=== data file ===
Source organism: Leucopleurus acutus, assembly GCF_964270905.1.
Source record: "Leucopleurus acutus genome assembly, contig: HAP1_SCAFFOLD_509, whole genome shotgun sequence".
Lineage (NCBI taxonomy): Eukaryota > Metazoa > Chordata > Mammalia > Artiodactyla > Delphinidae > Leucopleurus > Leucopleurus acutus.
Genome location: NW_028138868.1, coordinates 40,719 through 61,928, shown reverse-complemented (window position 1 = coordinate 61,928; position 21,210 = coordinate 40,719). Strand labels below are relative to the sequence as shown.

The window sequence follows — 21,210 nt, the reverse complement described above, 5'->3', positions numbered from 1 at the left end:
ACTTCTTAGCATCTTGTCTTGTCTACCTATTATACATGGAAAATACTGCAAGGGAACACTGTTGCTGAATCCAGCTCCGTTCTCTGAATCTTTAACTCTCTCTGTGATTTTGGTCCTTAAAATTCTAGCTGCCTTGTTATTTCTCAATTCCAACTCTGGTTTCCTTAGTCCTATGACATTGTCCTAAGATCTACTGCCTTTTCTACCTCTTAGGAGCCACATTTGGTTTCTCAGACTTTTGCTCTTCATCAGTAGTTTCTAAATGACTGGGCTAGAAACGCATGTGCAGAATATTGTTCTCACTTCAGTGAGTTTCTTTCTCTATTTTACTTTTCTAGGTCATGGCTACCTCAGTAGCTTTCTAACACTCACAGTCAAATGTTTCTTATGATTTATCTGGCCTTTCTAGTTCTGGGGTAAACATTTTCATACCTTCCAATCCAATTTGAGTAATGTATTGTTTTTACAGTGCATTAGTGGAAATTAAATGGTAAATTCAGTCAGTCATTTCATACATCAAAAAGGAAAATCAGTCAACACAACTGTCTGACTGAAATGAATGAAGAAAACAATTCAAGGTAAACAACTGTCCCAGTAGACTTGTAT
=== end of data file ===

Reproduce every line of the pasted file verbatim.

Source organism: Leucopleurus acutus, assembly GCF_964270905.1.
Source record: "Leucopleurus acutus genome assembly, contig: HAP1_SCAFFOLD_509, whole genome shotgun sequence".
Lineage (NCBI taxonomy): Eukaryota > Metazoa > Chordata > Mammalia > Artiodactyla > Delphinidae > Leucopleurus > Leucopleurus acutus.
Genome location: NW_028138868.1, coordinates 40,719 through 61,928, shown reverse-complemented (window position 1 = coordinate 61,928; position 21,210 = coordinate 40,719). Strand labels below are relative to the sequence as shown.

The window sequence follows — 21,210 nt, the reverse complement described above, 5'->3', positions numbered from 1 at the left end:
ACTTCTTAGCATCTTGTCTTGTCTACCTATTATACATGGAAAATACTGCAAGGGAACACTGTTGCTGAATCCAGCTCCGTTCTCTGAATCTTTAACTCTCTCTGTGATTTTGGTCCTTAAAATTCTAGCTGCCTTGTTATTTCTCAATTCCAACTCTGGTTTCCTTAGTCCTATGACATTGTCCTAAGATCTACTGCCTTTTCTACCTCTTAGGAGCCACATTTGGTTTCTCAGACTTTTGCTCTTCATCAGTAGTTTCTAAATGACTGGGCTAGAAACGCATGTGCAGAATATTGTTCTCACTTCAGTGAGTTTCTTTCTCTATTTTACTTTTCTAGGTCATGGCTACCTCAGTAGCTTTCTAACACTCACAGTCAAATGTTTCTTATGATTTATCTGGCCTTTCTAGTTCTGGGGTAAACATTTTCATACCTTCCAATCCAATTTGAGTAATGTATTGTTTTTACAGTGCATTAGTGGAAATTAAATGGTAAATTCAGTCAGTCATTTCATACATCAAAAAGGAAAATCAGTCAACACAACTGTCTGACTGAAATGAATGAAGAAAACAATTCAAGGTAAACAACTGTCCCAGTAGACTTGTAT